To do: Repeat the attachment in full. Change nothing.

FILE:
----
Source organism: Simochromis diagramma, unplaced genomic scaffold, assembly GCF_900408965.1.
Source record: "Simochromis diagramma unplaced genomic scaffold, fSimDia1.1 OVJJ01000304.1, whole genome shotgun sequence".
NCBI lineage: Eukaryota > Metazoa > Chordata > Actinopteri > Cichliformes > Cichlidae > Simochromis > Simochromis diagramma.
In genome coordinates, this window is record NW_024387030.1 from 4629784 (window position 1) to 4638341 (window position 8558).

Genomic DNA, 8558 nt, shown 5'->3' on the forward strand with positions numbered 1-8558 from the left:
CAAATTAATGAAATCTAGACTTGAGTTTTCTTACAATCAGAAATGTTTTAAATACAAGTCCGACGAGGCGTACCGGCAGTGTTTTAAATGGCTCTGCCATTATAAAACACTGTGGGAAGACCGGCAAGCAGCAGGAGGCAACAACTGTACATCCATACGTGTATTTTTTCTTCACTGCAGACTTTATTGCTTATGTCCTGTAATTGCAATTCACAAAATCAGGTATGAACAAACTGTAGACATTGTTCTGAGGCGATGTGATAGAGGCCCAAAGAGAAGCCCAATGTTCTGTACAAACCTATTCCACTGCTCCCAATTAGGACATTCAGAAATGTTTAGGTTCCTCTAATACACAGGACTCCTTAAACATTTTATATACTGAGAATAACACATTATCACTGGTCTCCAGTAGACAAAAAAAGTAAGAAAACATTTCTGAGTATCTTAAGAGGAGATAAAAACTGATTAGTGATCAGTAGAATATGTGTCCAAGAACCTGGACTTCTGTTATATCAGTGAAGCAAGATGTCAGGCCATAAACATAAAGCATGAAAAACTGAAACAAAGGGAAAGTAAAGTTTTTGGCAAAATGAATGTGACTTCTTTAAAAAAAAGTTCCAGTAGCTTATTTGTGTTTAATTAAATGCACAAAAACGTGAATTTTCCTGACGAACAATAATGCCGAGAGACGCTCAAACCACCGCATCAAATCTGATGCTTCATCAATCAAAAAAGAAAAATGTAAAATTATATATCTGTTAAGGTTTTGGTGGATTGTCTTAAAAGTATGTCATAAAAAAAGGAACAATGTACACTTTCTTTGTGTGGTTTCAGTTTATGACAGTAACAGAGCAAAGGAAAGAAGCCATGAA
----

Source organism: Simochromis diagramma, unplaced genomic scaffold, assembly GCF_900408965.1.
Source record: "Simochromis diagramma unplaced genomic scaffold, fSimDia1.1 OVJJ01000304.1, whole genome shotgun sequence".
NCBI lineage: Eukaryota > Metazoa > Chordata > Actinopteri > Cichliformes > Cichlidae > Simochromis > Simochromis diagramma.
In genome coordinates, this window is record NW_024387030.1 from 4629784 (window position 1) to 4638341 (window position 8558).

Genomic DNA, 8558 nt, shown 5'->3' on the forward strand with positions numbered 1-8558 from the left:
CAAATTAATGAAATCTAGACTTGAGTTTTCTTACAATCAGAAATGTTTTAAATACAAGTCCGACGAGGCGTACCGGCAGTGTTTTAAATGGCTCTGCCATTATAAAACACTGTGGGAAGACCGGCAAGCAGCAGGAGGCAACAACTGTACATCCATACGTGTATTTTTTCTTCACTGCAGACTTTATTGCTTATGTCCTGTAATTGCAATTCACAAAATCAGGTATGAACAAACTGTAGACATTGTTCTGAGGCGATGTGATAGAGGCCCAAAGAGAAGCCCAATGTTCTGTACAAACCTATTCCACTGCTCCCAATTAGGACATTCAGAAATGTTTAGGTTCCTCTAATACACAGGACTCCTTAAACATTTTATATACTGAGAATAACACATTATCACTGGTCTCCAGTAGACAAAAAAAGTAAGAAAACATTTCTGAGTATCTTAAGAGGAGATAAAAACTGATTAGTGATCAGTAGAATATGTGTCCAAGAACCTGGACTTCTGTTATATCAGTGAAGCAAGATGTCAGGCCATAAACATAAAGCATGAAAAACTGAAACAAAGGGAAAGTAAAGTTTTTGGCAAAATGAATGTGACTTCTTTAAAAAAAAGTTCCAGTAGCTTATTTGTGTTTAATTAAATGCACAAAAACGTGAATTTTCCTGACGAACAATAATGCCGAGAGACGCTCAAACCACCGCATCAAATCTGATGCTTCATCAATCAAAAAAGAAAAATGTAAAATTATATATCTGTTAAGGTTTTGGTGGATTGTCTTAAAAGTATGTCATAAAAAAAGGAACAATGTACACTTTCTTTGTGTGGTTTCAGTTTATGACAGTAACAGAGCAAAGGAAAGAAGCCATGAA